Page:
Plans to introduce a new Lifetime ISA were unveiled in the 2016 Budget. The Lifetime ISA will be available from April 2017. It can be used either to save for a deposit for a first home or to save for retirement. So the question is, would it be right for you. Well here are the key facts you need to know about it.
Who can open one?
A Lifetime ISA can be opened by anyone between the ages of 18 and 40. The procedure for opening a Lifetime ISA will be similar to that for existing ISAs. Savings into a Lifetime ISA will count towards the overall ISA limit for the year.
Sums saved in the account before the saver’s 50th birthday will earn a Government bonus of 25% of the amount saved. The Government bonus will be paid on savings of up to £4,000 a year, making it possible to earn up to £1,000 a year by investing in a Lifetime ISA. The bonus will be paid at the end of each tax year.
Save for your first home
The new Lifetime ISA can only be used to save for a deposit on a first home or to save for retirement. However, a person must hold the Lifetime ISA for at least 12 months before they can make withdrawals that include the Government bonus. The savings, together with the Government bonus, can be put towards the purchase of a house in the UK costing up to £450,000. Where a house is purchased jointly, each purchaser can use savings from a Lifetime ISA, together with the Government bonus.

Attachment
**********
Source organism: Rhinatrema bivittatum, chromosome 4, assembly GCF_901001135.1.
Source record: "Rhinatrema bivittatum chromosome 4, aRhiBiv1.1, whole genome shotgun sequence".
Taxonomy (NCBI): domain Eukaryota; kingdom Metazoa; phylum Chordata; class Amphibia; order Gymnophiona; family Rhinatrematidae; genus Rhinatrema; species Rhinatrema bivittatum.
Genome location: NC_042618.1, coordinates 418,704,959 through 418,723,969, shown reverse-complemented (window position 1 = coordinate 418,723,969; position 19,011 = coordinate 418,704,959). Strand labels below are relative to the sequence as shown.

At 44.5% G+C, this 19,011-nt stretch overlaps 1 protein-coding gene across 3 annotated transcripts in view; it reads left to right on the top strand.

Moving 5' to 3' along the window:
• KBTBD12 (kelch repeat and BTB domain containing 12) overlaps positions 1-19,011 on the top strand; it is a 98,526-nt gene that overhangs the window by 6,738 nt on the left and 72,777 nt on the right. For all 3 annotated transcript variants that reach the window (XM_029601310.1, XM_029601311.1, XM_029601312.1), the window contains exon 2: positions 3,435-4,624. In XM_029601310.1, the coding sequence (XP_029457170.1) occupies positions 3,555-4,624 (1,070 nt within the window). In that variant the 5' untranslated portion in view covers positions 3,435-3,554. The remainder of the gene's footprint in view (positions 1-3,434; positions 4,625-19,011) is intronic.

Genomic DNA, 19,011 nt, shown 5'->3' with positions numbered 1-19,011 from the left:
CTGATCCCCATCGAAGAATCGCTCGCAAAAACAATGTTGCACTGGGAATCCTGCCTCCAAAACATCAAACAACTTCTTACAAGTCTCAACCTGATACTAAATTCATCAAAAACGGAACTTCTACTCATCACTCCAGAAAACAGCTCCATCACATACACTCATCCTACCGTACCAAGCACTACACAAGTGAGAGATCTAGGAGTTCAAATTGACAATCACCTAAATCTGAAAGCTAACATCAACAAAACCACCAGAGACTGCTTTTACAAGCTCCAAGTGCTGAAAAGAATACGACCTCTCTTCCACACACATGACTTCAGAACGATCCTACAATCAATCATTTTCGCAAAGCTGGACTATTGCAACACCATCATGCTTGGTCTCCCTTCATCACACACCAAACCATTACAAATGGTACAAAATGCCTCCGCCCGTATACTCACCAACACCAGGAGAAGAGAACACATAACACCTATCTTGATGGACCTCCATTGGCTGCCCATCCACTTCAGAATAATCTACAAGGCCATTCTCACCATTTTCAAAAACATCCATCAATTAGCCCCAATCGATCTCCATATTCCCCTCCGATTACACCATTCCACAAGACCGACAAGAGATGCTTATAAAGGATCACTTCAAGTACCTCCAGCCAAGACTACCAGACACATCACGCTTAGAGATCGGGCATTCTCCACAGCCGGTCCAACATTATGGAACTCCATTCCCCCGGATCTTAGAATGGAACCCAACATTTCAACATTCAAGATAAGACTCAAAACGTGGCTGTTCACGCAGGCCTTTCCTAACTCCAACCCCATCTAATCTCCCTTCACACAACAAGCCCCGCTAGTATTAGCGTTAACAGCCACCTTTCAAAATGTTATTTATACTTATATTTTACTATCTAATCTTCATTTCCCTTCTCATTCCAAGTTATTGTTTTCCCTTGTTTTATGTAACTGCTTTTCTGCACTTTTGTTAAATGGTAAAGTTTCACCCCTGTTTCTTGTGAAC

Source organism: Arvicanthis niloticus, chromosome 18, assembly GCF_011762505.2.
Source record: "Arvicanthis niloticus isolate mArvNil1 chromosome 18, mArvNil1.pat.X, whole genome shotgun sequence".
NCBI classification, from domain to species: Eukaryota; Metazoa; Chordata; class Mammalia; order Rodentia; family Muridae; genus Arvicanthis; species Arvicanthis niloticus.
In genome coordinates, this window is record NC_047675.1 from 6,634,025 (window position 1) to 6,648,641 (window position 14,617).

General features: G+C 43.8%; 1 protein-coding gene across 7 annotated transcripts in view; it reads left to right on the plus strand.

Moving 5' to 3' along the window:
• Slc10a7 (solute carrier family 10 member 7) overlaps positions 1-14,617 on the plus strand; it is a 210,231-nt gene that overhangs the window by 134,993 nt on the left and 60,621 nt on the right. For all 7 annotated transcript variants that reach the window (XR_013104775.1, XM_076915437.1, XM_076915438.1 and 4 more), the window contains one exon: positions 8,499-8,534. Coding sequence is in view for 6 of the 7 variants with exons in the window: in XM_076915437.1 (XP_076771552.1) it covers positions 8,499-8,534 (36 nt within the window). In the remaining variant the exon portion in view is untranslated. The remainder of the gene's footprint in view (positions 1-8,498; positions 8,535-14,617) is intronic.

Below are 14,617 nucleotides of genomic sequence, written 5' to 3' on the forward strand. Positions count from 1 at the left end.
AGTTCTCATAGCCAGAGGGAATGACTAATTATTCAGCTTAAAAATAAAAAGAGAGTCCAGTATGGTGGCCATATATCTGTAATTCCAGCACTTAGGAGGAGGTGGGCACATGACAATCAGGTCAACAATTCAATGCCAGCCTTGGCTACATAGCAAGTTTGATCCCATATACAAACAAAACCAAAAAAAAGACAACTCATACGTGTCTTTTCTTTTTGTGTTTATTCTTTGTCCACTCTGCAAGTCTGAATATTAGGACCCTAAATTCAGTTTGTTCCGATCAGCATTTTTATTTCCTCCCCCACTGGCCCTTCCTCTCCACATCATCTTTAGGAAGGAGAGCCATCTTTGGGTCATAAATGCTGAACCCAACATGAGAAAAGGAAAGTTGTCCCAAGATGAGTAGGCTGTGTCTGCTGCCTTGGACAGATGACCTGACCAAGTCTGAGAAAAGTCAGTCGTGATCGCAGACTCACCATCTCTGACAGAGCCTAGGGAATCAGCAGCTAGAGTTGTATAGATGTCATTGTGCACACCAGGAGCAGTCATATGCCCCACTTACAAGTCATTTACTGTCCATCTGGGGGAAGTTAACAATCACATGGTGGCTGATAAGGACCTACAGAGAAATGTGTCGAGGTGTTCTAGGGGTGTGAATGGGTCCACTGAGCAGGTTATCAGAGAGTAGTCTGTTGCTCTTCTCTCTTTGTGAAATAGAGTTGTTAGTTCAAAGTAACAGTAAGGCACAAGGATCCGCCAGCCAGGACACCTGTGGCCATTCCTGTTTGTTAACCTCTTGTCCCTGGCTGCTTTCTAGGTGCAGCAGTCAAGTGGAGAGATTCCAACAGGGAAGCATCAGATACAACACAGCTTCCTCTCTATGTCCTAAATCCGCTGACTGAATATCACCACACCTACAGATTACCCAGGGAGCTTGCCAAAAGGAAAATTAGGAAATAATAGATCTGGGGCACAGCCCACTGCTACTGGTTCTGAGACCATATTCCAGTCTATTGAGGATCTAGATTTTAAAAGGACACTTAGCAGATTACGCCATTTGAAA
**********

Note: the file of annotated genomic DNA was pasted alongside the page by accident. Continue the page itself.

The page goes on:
Where a person already has a Help-to-Buy ISA, they can either keep it and use it to save for a first home or transfer it into a Lifetime ISA. It is possible to have both a Help-to-Buy ISA and a Lifetime ISA, but only the Government bonus from one of the accounts can be used to buy the first home.
The bonus is only available to first time buyers.
Save for retirement – and earn a bonus of up t
The other purpose of the Lifetime ISA is to save for retirement. A person who saves £4,000 a year from age 18 to age 50 will accrue savings of £128,000 (before interest) and earn a Government bonus of £32,000, giving them a savings pot of £160,000 (plus interest). The savings and the Government bonus can be withdrawn from age 60.
Beware other withdrawals
The aim of the Lifetime ISA is to encourage long-term saving for specified purposes. Although individuals will not be prohibited from making withdrawals for other purposes, they will lose the Government bonus on any withdrawals that they make for other purposes. In addition, they will suffer a 5% charge. So, if you save £100 either towards a first home or retirement, that £100 will be worth £125 (plus interest). However, if you use the savings for other purposes, be warned, you will only get £95 of your initial £100 back (plus any interest earned).
Use a Help to Buy ISA for your first home and the Lifetime ISA to save for retirement. For other savings, choose a different account.